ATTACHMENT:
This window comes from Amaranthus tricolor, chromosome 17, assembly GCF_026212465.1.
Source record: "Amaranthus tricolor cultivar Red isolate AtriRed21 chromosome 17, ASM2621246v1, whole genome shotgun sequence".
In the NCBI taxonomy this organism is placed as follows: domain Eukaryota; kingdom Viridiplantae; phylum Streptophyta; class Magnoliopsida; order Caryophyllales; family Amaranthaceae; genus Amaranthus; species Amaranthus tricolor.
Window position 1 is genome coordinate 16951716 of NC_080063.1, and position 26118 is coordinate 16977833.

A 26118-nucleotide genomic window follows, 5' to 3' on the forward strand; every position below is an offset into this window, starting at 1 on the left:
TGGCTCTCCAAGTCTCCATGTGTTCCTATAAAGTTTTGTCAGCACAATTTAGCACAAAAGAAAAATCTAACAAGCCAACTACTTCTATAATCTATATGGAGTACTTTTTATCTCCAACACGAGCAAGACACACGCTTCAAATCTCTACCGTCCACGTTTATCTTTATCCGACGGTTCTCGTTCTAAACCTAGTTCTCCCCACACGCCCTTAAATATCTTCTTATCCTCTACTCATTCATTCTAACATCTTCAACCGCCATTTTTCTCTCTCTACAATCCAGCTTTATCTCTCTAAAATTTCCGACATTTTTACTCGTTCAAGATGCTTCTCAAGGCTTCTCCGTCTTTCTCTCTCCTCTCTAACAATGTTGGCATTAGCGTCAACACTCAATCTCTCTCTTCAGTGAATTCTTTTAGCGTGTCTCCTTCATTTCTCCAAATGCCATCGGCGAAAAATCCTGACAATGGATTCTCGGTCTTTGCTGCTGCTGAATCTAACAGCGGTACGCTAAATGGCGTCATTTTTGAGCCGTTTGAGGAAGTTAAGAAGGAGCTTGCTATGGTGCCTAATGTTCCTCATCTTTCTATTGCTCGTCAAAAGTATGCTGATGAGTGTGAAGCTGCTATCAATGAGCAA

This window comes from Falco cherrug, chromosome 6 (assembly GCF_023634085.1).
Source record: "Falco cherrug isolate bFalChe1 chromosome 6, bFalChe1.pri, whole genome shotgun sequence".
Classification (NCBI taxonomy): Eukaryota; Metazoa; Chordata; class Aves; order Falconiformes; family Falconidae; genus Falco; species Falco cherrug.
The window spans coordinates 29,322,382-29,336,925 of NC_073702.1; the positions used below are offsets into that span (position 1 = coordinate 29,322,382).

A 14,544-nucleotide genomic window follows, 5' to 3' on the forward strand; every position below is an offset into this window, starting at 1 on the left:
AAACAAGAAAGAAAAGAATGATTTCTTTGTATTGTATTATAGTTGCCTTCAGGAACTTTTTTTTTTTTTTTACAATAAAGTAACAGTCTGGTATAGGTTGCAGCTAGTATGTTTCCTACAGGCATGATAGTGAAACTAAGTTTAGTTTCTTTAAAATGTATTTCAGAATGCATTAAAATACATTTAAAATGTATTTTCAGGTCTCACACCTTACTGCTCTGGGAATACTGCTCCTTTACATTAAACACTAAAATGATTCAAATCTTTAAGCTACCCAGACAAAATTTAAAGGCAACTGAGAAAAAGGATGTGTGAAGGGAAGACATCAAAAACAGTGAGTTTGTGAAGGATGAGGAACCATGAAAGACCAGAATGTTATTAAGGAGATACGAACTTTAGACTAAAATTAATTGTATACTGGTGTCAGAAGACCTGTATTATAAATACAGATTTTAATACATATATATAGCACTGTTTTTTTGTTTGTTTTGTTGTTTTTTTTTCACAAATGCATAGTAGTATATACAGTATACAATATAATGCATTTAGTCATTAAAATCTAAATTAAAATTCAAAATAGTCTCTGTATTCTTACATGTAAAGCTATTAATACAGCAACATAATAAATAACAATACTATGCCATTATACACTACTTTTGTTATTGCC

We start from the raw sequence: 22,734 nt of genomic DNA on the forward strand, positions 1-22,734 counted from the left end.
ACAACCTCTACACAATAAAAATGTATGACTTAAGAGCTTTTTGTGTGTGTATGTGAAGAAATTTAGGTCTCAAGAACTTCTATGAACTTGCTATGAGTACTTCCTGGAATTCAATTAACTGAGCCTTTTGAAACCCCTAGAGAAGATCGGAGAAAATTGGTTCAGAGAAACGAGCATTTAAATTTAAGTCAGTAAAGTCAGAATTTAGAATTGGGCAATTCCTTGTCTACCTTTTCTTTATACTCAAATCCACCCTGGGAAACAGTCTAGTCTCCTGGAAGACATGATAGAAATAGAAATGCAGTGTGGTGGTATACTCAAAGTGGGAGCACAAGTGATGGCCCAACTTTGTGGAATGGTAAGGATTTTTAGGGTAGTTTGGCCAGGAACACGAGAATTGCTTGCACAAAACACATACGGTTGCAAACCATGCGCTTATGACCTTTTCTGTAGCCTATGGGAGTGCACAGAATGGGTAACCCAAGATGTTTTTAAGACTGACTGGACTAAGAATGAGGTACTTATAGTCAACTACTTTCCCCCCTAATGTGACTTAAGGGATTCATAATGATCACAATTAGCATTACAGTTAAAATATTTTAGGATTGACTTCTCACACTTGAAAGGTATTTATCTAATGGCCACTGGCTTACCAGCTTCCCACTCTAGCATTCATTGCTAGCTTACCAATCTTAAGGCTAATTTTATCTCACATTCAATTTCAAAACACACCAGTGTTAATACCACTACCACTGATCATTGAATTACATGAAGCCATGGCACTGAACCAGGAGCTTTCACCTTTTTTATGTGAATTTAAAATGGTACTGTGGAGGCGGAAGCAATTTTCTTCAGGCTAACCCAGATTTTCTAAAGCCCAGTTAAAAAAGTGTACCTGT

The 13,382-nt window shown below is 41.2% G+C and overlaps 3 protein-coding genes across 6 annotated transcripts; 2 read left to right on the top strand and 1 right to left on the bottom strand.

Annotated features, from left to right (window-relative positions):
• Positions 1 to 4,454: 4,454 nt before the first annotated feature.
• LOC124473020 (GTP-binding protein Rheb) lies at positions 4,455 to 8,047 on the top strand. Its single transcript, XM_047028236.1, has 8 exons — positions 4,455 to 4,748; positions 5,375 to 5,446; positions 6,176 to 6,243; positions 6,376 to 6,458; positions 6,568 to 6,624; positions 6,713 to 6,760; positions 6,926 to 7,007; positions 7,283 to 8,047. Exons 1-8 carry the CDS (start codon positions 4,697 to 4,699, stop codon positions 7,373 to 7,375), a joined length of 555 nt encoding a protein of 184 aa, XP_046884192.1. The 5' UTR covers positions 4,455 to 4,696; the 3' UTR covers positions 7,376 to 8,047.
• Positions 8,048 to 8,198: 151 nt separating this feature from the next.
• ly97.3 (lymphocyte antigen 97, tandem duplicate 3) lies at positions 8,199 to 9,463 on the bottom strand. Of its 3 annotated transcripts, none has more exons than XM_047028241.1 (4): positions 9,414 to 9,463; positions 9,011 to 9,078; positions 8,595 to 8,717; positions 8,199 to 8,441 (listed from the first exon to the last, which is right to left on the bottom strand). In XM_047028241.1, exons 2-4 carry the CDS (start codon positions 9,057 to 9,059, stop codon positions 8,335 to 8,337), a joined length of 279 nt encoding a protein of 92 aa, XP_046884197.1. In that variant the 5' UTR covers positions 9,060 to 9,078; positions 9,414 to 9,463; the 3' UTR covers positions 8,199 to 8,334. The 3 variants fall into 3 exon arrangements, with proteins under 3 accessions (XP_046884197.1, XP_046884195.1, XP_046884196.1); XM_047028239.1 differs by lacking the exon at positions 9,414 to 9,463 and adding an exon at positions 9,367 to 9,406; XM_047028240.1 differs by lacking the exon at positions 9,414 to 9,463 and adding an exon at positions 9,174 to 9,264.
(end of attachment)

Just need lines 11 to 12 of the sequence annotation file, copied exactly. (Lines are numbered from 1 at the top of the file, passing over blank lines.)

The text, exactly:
A 14,544-nucleotide genomic window follows, 5' to 3' on the forward strand; every position below is an offset into this window, starting at 1 on the left:
AAACAAGAAAGAAAAGAATGATTTCTTTGTATTGTATTATAGTTGCCTTCAGGAACTTTTTTTTTTTTTTTACAATAAAGTAACAGTCTGGTATAGGTTGCAGCTAGTATGTTTCCTACAGGCATGATAGTGAAACTAAGTTTAGTTTCTTTAAAATGTATTTCAGAATGCATTAAAATACATTTAAAATGTATTTTCAGGTCTCACACCTTACTGCTCTGGGAATACTGCTCCTTTACATTAAACACTAAAATGATTCAAATCTTTAAGCTACCCAGACAAAATTTAAAGGCAACTGAGAAAAAGGATGTGTGAAGGGAAGACATCAAAAACAGTGAGTTTGTGAAGGATGAGGAACCATGAAAGACCAGAATGTTATTAAGGAGATACGAACTTTAGACTAAAATTAATTGTATACTGGTGTCAGAAGACCTGTATTATAAATACAGATTTTAATACATATATATAGCACTGTTTTTTTGTTTGTTTTGTTGTTTTTTTTTCACAAATGCATAGTAGTATATACAGTATACAATATAATGCATTTAGTCATTAAAATCTAAATTAAAATTCAAAATAGTCTCTGTATTCTTACATGTAAAGCTATTAATACAGCAACATAATAAATAACAATACTATGCCATTATACACTACTTTTGTTATTGCC